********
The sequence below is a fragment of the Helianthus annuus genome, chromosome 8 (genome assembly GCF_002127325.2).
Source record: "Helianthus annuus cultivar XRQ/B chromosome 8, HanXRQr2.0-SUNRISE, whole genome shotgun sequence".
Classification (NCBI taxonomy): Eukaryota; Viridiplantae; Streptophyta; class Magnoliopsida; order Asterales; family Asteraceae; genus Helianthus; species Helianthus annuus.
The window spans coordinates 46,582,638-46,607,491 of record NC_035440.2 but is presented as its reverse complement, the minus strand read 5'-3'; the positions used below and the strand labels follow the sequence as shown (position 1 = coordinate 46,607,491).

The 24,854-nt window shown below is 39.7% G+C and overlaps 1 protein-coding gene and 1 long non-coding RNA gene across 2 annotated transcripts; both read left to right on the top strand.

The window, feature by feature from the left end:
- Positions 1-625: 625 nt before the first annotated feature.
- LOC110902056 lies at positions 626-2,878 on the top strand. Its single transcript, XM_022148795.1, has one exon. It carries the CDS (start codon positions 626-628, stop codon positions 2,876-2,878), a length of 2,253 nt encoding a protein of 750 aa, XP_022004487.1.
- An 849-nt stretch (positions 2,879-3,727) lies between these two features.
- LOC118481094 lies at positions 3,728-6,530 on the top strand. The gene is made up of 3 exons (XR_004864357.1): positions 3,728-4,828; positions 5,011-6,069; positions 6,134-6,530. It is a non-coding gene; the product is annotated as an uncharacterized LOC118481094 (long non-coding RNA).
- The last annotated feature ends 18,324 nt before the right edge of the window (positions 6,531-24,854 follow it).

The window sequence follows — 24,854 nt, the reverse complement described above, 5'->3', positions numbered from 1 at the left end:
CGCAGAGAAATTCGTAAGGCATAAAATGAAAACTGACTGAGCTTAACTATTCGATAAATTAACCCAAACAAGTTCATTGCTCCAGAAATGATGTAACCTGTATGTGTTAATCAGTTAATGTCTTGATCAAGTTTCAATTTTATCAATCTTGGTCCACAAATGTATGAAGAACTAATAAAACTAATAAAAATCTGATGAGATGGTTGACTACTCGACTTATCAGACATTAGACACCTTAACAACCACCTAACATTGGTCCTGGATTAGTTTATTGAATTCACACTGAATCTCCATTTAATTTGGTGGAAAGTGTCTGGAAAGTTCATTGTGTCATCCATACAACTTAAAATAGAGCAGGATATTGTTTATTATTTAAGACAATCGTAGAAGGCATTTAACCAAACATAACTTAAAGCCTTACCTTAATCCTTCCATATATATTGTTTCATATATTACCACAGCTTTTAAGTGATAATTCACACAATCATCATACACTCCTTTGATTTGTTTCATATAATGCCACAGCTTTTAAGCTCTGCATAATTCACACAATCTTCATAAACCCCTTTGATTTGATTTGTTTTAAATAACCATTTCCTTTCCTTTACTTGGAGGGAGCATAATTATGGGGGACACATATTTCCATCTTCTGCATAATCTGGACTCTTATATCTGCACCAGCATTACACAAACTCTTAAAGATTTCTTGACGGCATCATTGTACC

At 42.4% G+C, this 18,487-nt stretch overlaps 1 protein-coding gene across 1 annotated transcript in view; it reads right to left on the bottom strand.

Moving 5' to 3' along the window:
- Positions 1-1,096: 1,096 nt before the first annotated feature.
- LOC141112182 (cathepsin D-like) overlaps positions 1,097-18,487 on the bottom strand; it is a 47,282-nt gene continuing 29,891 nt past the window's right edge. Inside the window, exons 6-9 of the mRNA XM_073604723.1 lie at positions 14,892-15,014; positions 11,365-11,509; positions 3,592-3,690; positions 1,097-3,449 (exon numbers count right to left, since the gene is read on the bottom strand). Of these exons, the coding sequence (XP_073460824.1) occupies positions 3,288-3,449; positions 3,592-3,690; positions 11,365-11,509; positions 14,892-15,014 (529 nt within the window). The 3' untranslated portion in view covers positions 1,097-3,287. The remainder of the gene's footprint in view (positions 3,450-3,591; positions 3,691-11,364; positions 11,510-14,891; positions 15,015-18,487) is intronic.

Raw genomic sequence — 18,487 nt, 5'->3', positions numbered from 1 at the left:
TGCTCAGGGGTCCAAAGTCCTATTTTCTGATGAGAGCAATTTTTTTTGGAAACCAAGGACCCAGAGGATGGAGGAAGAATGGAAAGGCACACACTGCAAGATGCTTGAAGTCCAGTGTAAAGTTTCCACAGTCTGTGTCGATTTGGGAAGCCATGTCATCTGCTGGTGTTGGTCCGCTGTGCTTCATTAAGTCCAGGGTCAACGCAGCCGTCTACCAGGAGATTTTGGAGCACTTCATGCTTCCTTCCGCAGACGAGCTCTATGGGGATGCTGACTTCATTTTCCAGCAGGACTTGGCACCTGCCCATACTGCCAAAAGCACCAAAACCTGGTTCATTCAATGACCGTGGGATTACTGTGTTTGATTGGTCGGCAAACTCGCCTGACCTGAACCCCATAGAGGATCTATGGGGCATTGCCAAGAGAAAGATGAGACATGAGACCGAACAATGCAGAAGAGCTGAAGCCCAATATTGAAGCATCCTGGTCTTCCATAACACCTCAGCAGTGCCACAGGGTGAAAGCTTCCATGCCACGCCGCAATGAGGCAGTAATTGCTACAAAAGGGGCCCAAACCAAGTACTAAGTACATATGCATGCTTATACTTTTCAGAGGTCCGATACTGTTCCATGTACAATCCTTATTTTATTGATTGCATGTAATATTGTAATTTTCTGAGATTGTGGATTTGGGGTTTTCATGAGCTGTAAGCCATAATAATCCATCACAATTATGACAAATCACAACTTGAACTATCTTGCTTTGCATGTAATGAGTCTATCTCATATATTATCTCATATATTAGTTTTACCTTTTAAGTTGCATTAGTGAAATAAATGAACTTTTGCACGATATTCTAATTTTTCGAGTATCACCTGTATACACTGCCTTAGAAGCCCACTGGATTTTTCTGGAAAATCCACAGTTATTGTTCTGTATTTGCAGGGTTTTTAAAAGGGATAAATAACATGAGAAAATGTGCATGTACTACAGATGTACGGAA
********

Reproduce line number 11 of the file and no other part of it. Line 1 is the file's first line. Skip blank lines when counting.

- The last annotated feature ends 18,324 nt before the right edge of the window (positions 6,531-24,854 follow it).